2. Hold a marble in place at the starting line.
  3. Use a metronome to keep track of equal time intervals.
    1. You can set the number of beats per minute that the metronome will sound.
    2. 60 beats per minute would give you one tick every second.
    3. 120 beats per minute gives you two ticks every second, or one tick every half-second.
    4. We suggest that you start with one tick every second.
  4. In time with a tick, release the marble, being careful not to give it a push as you let go.
  5. Have your helper mark where the marble is at the first tick after release.
  6. Measure and record the distance (cm) from the starting line.
  7. Repeat this 10 times.
  8. Next your helper will mark where the marble is at the second tick.
  9. Measure and record the distance (cm) from the starting line.
  10. Repeat this 10 times.
  11. Keep repeating the process for each successive tick, making 10 measurements for each tick, until the tick when the ball goes past the end of the inclined plane.
  12. Calculate the average distance the marble traveled over 10 trials for each tick.
  13. Graph the average distance traveled (y-axis) vs. time (x-axis) in terms of the number of metronome ticks (for example, 1 second or 1/2 second).
  14. Graph the average distance traveled (y-axis) vs. time squared. Compare the two graphs.
  15. Another way to see the relationship between time and distance traveled with constant acceleration is is to use the distance traveled during the first "tick" as the distance unit instead of centimeters. How many of these distance units has the ball traveled by the second tick? By the third tick? By the fourth tick? By the fifth tick?

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  • Does the mass of the marble affect its acceleration? Try the experiment with marbles of different masses. Or, even better, compare a steel marble (e.g., a pinball or a large ball bearing) with a glass marble of the same diameter. Use a gram balance to weigh each marble (you can always weigh them at the post office if you don't have a gram balance available at home or school). Is the acceleration the same or different for the marbles with different masses?
  • For another method of measuring distance traveled and velocity of an object rolling down an inclined plane, see the Science Buddies project, Distance and Speed of Rolling Objects Measured from Video Recordings.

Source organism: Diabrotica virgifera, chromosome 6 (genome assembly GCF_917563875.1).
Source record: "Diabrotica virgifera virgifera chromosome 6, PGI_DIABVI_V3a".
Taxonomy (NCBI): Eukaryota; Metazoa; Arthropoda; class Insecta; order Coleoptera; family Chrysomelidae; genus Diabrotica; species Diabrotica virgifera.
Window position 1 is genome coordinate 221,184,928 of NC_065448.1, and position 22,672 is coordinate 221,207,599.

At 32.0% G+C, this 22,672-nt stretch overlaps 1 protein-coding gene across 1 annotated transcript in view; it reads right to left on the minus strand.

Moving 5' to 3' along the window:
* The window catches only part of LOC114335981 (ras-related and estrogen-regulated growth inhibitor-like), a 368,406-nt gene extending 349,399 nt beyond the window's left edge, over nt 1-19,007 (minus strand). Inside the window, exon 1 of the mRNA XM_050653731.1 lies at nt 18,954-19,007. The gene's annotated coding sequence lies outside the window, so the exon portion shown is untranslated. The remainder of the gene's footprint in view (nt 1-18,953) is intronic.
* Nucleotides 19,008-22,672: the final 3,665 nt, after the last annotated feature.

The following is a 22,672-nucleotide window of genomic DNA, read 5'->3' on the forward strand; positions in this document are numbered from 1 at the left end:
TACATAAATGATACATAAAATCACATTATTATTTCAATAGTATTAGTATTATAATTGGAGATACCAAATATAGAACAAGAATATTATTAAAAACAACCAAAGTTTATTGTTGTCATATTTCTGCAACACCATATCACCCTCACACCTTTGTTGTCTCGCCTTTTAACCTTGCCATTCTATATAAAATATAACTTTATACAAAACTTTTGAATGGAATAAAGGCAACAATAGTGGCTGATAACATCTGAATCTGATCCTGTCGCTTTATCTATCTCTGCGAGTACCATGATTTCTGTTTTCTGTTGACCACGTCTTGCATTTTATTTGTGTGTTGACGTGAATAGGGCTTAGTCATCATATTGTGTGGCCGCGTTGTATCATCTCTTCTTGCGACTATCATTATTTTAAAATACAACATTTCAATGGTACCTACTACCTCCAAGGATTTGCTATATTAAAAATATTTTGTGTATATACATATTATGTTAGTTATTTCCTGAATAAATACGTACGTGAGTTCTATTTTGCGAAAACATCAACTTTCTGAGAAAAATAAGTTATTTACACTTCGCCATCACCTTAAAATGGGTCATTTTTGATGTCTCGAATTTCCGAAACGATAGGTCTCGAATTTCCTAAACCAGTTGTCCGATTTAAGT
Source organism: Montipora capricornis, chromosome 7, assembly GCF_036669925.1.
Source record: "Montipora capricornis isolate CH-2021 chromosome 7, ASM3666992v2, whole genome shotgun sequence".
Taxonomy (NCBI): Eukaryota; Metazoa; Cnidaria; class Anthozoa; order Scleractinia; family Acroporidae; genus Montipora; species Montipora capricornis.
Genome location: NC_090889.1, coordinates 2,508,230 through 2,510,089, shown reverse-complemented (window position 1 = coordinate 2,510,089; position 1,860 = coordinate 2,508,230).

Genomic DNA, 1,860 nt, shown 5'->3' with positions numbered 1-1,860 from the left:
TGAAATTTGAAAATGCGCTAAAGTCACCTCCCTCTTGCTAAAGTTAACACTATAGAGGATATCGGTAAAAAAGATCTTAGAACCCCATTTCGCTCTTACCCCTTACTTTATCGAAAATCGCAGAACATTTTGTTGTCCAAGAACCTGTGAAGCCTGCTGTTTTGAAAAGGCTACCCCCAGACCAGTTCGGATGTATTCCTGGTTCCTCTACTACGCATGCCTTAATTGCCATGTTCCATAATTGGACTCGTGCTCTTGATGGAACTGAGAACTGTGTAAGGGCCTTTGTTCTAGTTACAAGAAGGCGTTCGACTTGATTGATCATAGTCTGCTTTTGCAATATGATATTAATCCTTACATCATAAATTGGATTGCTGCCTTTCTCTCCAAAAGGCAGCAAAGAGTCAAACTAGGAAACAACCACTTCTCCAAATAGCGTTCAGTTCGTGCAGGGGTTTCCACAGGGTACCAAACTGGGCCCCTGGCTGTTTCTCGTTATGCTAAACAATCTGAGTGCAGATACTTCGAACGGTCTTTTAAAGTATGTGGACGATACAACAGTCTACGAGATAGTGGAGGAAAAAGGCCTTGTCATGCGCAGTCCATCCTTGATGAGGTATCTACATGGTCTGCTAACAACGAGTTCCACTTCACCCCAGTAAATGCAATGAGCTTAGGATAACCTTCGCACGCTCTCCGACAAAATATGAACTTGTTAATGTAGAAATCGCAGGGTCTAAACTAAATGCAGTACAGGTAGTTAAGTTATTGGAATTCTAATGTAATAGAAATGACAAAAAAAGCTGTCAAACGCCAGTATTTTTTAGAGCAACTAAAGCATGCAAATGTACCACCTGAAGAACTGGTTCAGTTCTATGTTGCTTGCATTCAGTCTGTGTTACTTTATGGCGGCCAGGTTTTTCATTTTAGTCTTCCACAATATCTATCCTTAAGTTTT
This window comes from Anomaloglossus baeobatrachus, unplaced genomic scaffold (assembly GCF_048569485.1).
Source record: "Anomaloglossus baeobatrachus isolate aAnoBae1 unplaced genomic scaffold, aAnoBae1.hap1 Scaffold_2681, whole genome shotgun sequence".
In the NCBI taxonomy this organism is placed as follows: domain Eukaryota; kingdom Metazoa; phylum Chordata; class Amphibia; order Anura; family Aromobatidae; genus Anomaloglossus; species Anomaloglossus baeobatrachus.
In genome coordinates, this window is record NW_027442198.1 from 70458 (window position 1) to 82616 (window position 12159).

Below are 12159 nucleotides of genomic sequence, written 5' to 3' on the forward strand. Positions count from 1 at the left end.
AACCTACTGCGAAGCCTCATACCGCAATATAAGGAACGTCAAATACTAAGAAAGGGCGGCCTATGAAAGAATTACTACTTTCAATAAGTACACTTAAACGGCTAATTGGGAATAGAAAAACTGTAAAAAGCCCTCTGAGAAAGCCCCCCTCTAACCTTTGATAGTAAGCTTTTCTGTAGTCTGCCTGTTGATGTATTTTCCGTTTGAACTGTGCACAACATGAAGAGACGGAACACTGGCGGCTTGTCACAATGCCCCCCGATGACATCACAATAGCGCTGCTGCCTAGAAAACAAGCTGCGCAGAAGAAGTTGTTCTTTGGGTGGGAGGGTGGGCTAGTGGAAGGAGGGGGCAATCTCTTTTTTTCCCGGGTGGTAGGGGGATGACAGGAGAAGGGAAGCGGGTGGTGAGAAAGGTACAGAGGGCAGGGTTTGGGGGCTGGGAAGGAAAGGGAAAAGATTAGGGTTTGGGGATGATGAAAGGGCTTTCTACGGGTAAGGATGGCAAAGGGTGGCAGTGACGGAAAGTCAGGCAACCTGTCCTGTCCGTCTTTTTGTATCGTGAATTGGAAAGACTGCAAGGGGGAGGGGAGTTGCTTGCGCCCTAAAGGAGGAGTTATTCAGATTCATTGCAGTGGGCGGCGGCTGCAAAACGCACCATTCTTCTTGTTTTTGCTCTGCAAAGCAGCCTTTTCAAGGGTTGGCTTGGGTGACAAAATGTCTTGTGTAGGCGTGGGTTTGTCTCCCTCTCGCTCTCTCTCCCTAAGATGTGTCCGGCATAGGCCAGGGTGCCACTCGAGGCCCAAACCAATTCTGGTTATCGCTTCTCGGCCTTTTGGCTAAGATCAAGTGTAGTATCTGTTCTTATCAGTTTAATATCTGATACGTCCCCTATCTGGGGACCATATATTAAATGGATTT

• Use your measurements to calculate the approximate velocity of the marble at each tick. As an example, to calculate the average velocity at the second metronome tick, take the distance the marble has traveled by the second tick, and subtract the distance the marble traveled by the previous tick. Divide the result by the amount of time per tick. Repeat this calculation for several successive time points to see how velocity changes as the marble rolls down the ramp. Make a graph of velocity (y-axis) vs. time (x-axis). Does this graph look more like the distance vs. time or the distance vs. time squared graph?
  • One reason a marble was chosen for this experiment was to minimize the frictional forces which counteract the acceleration of gravity. Try repeating the experiment with other rolling objects (e.g., a toy car with the same mass as the marble) or different surface treatments (e.g., smooth, waxed surface, vs. rough, sandpapered surface). Can you detect a decrease in acceleration due to increased friction?
  • For more advanced students:
    • If you have studied trigonometry, you should be able to derive a formula that describes the acceleration, a, of the marble as function of the angle, θ, of the inclined plane (see Henderson, 2004).
    • If you have studied calculus, you should be able to explain both velocity and acceleration as the first and second derivatives, respectively, of distance traveled with respect to time. Conversely, you should be able to explain velocity and distance traveled at a given time as the first and second integrals, respectively, of acceleration with respect to time.